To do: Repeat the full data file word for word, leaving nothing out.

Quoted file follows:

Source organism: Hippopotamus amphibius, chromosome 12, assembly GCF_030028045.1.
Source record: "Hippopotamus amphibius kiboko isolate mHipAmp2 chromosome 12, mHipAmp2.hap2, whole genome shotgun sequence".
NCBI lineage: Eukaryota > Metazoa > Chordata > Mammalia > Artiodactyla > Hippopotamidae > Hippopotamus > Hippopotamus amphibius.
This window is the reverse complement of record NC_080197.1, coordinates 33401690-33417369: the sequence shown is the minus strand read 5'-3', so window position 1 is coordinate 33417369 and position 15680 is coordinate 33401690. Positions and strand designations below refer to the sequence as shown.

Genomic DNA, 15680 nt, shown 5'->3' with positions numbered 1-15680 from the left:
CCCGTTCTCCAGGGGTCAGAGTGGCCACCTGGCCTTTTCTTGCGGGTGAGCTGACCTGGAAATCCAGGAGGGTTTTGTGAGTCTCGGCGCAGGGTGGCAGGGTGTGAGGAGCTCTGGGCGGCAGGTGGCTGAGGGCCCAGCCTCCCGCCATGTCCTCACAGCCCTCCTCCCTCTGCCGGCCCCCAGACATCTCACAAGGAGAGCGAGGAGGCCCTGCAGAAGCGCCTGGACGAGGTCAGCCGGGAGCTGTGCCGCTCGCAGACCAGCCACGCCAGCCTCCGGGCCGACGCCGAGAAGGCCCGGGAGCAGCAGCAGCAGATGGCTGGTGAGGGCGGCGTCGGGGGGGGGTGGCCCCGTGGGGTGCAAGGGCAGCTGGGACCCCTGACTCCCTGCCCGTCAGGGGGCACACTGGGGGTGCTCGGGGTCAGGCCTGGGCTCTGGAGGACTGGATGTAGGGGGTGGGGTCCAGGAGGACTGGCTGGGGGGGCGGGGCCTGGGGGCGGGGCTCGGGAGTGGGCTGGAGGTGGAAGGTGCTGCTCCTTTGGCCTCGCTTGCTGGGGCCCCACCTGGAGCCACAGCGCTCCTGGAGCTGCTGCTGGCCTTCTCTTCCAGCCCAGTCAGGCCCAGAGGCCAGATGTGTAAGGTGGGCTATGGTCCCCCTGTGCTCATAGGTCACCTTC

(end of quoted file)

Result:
Source organism: Hippopotamus amphibius, chromosome 12, assembly GCF_030028045.1.
Source record: "Hippopotamus amphibius kiboko isolate mHipAmp2 chromosome 12, mHipAmp2.hap2, whole genome shotgun sequence".
NCBI lineage: Eukaryota > Metazoa > Chordata > Mammalia > Artiodactyla > Hippopotamidae > Hippopotamus > Hippopotamus amphibius.
This window is the reverse complement of record NC_080197.1, coordinates 33401690-33417369: the sequence shown is the minus strand read 5'-3', so window position 1 is coordinate 33417369 and position 15680 is coordinate 33401690. Positions and strand designations below refer to the sequence as shown.

Genomic DNA, 15680 nt, shown 5'->3' with positions numbered 1-15680 from the left:
CCCGTTCTCCAGGGGTCAGAGTGGCCACCTGGCCTTTTCTTGCGGGTGAGCTGACCTGGAAATCCAGGAGGGTTTTGTGAGTCTCGGCGCAGGGTGGCAGGGTGTGAGGAGCTCTGGGCGGCAGGTGGCTGAGGGCCCAGCCTCCCGCCATGTCCTCACAGCCCTCCTCCCTCTGCCGGCCCCCAGACATCTCACAAGGAGAGCGAGGAGGCCCTGCAGAAGCGCCTGGACGAGGTCAGCCGGGAGCTGTGCCGCTCGCAGACCAGCCACGCCAGCCTCCGGGCCGACGCCGAGAAGGCCCGGGAGCAGCAGCAGCAGATGGCTGGTGAGGGCGGCGTCGGGGGGGGGTGGCCCCGTGGGGTGCAAGGGCAGCTGGGACCCCTGACTCCCTGCCCGTCAGGGGGCACACTGGGGGTGCTCGGGGTCAGGCCTGGGCTCTGGAGGACTGGATGTAGGGGGTGGGGTCCAGGAGGACTGGCTGGGGGGGCGGGGCCTGGGGGCGGGGCTCGGGAGTGGGCTGGAGGTGGAAGGTGCTGCTCCTTTGGCCTCGCTTGCTGGGGCCCCACCTGGAGCCACAGCGCTCCTGGAGCTGCTGCTGGCCTTCTCTTCCAGCCCAGTCAGGCCCAGAGGCCAGATGTGTAAGGTGGGCTATGGTCCCCCTGTGCTCATAGGTCACCTTC